It was then that Mathilde expected to see her mother break down. Under
all her sympathy there was a faint human curiosity as to how people
contrived to live through such crises. If Pete were on the brink of
death, she thought that she would go mad: but, then, she and Pete were
not a middle-aged married couple; they were young, and new to love.

They all went into the drawing-room, Adelaide the calmest of the three.

"I wonder," she said, "if you two would mind dining a little earlier than
usual. I might sleep if I could get to bed early, and I must be at the
hospital before eight."

Mr. Lanley agreed a little more quickly than it was his habit to speak.

"O Mama, I think you're so marvelous!" said Mathilde, and touched at her
own words, she burst into tears. Her mother put her arm about her, and
Mr. Lanley patted her shoulder--his sovereign care.

"There, there, my dear," he murmured, "you must not cry. You know Vincent
has a very good chance, a very good chance."

The assumption that he hadn't was just the one Mathilde did not want to
appear to make. Her mother saw this and said gently:

"She's overstrained, that's all."

The girl wiped her eyes.

"I'm ashamed, when you are so calm and wonderful."

"I'm not wonderful," said her mother. "I have no wish to cry. I'm beyond
it. Other people's trouble often makes us behave more emotionally than
our own. If it were your Pete, I should be in tears." She smiled, and
looked across the girl's head at Mr. Lanley. "She would like to see him,
Papa. Telephone Pete Wayne, will you, and ask him to come and see her
this evening? You'll be here, won't you?"

Mr. Lanley nodded without cordiality; he did not approve of encouraging
the affair unnecessarily.

"How kind you are, Mama!" exclaimed Mathilde, almost inaudibly. It was
just what she wanted, just what she had been wanting all day, to see her
own man, to assure herself, since death was seen to be hot on the trail
of all mortals, that he and she were not wasting their brief time in

"We might take a turn in the motor," said Mr. Lanley, thinking that Mrs.
Wayne might enjoy that.

"It would do you both good."

"And leave you alone, Mama?"

"It's what I really want, dear."

The plan did not fulfil itself quite as Mr. Lanley had imagined. Mrs.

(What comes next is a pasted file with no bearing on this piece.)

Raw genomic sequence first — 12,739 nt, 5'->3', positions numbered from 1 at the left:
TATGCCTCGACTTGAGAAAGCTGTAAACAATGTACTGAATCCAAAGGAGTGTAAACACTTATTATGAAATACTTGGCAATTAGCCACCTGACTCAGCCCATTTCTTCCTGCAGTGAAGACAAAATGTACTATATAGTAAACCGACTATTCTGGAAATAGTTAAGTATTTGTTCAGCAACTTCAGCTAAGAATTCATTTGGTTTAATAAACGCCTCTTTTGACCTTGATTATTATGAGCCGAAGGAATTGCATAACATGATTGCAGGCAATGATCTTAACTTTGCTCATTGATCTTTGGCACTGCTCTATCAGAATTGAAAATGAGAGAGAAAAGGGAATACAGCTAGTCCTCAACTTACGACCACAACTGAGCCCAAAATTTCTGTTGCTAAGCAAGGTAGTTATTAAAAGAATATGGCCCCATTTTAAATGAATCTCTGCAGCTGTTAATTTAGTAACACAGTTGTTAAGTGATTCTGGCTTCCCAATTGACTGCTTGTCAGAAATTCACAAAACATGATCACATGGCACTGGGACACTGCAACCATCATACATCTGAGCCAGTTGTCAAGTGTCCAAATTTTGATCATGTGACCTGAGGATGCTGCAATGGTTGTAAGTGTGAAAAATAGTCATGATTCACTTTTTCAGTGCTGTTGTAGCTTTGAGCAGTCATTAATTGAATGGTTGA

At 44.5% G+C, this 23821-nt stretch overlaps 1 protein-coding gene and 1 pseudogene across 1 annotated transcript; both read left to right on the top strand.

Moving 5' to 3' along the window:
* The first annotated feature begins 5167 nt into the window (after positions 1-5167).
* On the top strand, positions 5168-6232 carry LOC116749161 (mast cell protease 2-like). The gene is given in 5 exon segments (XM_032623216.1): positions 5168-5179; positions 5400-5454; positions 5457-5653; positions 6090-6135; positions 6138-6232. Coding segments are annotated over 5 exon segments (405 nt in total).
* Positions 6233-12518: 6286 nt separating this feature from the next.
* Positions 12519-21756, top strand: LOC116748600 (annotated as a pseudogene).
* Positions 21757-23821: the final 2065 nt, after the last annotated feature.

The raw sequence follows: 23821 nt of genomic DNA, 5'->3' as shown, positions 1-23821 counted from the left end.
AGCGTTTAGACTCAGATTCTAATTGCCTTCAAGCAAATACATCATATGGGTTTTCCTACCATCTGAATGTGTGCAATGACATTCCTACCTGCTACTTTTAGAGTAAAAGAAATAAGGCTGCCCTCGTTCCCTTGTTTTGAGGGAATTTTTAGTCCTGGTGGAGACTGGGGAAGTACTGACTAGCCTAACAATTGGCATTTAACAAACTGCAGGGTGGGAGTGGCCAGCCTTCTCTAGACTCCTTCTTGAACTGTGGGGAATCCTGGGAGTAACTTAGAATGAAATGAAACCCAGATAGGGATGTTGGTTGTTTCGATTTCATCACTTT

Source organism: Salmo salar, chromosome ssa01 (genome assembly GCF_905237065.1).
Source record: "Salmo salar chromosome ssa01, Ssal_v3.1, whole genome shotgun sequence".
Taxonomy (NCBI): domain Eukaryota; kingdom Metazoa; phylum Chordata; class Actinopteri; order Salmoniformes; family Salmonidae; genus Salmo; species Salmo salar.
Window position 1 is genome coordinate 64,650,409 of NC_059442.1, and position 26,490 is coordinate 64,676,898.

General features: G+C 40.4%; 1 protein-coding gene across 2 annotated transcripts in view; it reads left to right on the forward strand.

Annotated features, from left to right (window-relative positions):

Wayne was out at some sort of meeting. They waited a moment for Pete.
Mathilde fixed her eyes on the lighted doorway, and said to herself that
in a few seconds the thing of all others that she desired would
happen--he would come through it. And almost at once he did, looking
particularly young and alive; so that, as he jumped in beside her on the
back seat, both her hands went out and caught his arm and clung to him.
Her realization of mortality had been so acute that she felt as if he had
been restored to her from the dead. She told him the horrors of the day.
Particularly, she wanted to share with him her gratitude for her mother's
almost magic kindness.

"I wanted you so much, Pete," she whispered; "but I thought it would be
heartless even to suggest my having wishes at such a time. And then for
her to think of it herself--"

"It means they are not really going to oppose our marriage."

They talked about their marriage and the twenty or thirty years of joy
which they might reasonably hope to snatch from life.

"Think of it," he said--"twenty or thirty years, longer than either of us
have lived."

"If I could have five years, even one year, with you, I think I could
bear to die; but not now, Pete."

In the meantime Mr. Lanley, alone on the front seat, for he had left
his chauffeur at home, was driving north along the Hudson and saying
to himself:

"Sixty-four. Well, I may be able to knock out ten or twelve pretty
satisfactory years. On the other hand, might die to-morrow; hope I
don't, though. As long as I can drive a car and everything goes well
with Adelaide and this child, I'd be content to live my full time--and a
little bit more. Not many men are healthier than I am. Poor Vincent! A
good deal more to live for than I have, most people would say; but I
don't know that he enjoys it any more than I do." Turning his head a
little, he shouted over his shoulder to Pete, "Sorry your mother
couldn't come."

Mathilde made a hasty effort to withdraw her hands; but Wayne, more
practical, understanding better the limits put upon a driver, held
them tightly as he answered in a civil tone: "Yes, she would have
enjoyed this."

"She must come some other time," shouted Mr. Lanley, and reflected that
it was not always necessary to bring the young people with you.

"You know, he could not possibly have turned enough to see," Pete
whispered reprovingly to Mathilde.

"I suppose not; and yet it seemed so queer to be talking to my
grandfather with--"

"You must try and adapt yourself to your environment," he returned, and
put his arm about her.

The cold of the last few days had given place to a thaw. The melting ice
in the river was streaked in strange curves, and the bare trees along the
straight heights of the Palisades were blurred by a faint bluish mist,
out of which white lights and yellow ones peered like eyes.

"Doesn't it seem cruel to be so happy when Mama and poor Mr. Farron--"